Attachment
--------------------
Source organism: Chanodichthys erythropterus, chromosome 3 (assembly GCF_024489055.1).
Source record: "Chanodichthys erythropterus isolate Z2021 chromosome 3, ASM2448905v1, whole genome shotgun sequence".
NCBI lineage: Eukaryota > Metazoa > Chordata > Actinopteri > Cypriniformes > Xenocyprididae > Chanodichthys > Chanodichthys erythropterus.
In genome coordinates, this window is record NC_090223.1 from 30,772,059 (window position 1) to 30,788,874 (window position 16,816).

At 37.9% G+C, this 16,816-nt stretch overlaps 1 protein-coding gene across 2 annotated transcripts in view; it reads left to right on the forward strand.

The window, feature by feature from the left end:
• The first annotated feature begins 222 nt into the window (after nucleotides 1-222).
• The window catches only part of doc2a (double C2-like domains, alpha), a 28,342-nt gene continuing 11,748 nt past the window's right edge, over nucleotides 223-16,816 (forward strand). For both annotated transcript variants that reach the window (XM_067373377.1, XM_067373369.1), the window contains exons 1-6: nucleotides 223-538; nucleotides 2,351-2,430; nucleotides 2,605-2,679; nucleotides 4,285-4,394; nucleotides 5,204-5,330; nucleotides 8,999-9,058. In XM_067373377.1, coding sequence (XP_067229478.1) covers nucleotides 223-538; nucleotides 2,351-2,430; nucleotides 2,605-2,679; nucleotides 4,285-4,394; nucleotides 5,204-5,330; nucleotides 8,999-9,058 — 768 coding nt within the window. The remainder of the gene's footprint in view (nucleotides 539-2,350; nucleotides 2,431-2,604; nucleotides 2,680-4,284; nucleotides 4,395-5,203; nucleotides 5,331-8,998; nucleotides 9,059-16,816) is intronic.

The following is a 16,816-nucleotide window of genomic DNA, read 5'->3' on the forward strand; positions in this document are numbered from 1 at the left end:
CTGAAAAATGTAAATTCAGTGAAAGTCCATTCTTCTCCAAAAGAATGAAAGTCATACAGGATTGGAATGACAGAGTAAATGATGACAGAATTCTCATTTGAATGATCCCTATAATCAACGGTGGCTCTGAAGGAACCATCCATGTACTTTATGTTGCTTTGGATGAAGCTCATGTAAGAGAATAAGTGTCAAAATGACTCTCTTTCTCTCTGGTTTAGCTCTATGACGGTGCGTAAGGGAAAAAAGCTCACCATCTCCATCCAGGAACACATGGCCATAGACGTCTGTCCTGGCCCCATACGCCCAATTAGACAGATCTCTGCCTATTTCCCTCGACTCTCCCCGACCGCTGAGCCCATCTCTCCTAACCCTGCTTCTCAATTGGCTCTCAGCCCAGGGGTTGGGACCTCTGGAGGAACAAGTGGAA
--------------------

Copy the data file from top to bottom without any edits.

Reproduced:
Source organism: Chanodichthys erythropterus, chromosome 3 (assembly GCF_024489055.1).
Source record: "Chanodichthys erythropterus isolate Z2021 chromosome 3, ASM2448905v1, whole genome shotgun sequence".
NCBI lineage: Eukaryota > Metazoa > Chordata > Actinopteri > Cypriniformes > Xenocyprididae > Chanodichthys > Chanodichthys erythropterus.
In genome coordinates, this window is record NC_090223.1 from 30,772,059 (window position 1) to 30,788,874 (window position 16,816).

At 37.9% G+C, this 16,816-nt stretch overlaps 1 protein-coding gene across 2 annotated transcripts in view; it reads left to right on the forward strand.

The window, feature by feature from the left end:
• The first annotated feature begins 222 nt into the window (after nucleotides 1-222).
• The window catches only part of doc2a (double C2-like domains, alpha), a 28,342-nt gene continuing 11,748 nt past the window's right edge, over nucleotides 223-16,816 (forward strand). For both annotated transcript variants that reach the window (XM_067373377.1, XM_067373369.1), the window contains exons 1-6: nucleotides 223-538; nucleotides 2,351-2,430; nucleotides 2,605-2,679; nucleotides 4,285-4,394; nucleotides 5,204-5,330; nucleotides 8,999-9,058. In XM_067373377.1, coding sequence (XP_067229478.1) covers nucleotides 223-538; nucleotides 2,351-2,430; nucleotides 2,605-2,679; nucleotides 4,285-4,394; nucleotides 5,204-5,330; nucleotides 8,999-9,058 — 768 coding nt within the window. The remainder of the gene's footprint in view (nucleotides 539-2,350; nucleotides 2,431-2,604; nucleotides 2,680-4,284; nucleotides 4,395-5,203; nucleotides 5,331-8,998; nucleotides 9,059-16,816) is intronic.

The following is a 16,816-nucleotide window of genomic DNA, read 5'->3' on the forward strand; positions in this document are numbered from 1 at the left end:
CTGAAAAATGTAAATTCAGTGAAAGTCCATTCTTCTCCAAAAGAATGAAAGTCATACAGGATTGGAATGACAGAGTAAATGATGACAGAATTCTCATTTGAATGATCCCTATAATCAACGGTGGCTCTGAAGGAACCATCCATGTACTTTATGTTGCTTTGGATGAAGCTCATGTAAGAGAATAAGTGTCAAAATGACTCTCTTTCTCTCTGGTTTAGCTCTATGACGGTGCGTAAGGGAAAAAAGCTCACCATCTCCATCCAGGAACACATGGCCATAGACGTCTGTCCTGGCCCCATACGCCCAATTAGACAGATCTCTGCCTATTTCCCTCGACTCTCCCCGACCGCTGAGCCCATCTCTCCTAACCCTGCTTCTCAATTGGCTCTCAGCCCAGGGGTTGGGACCTCTGGAGGAACAAGTGGAA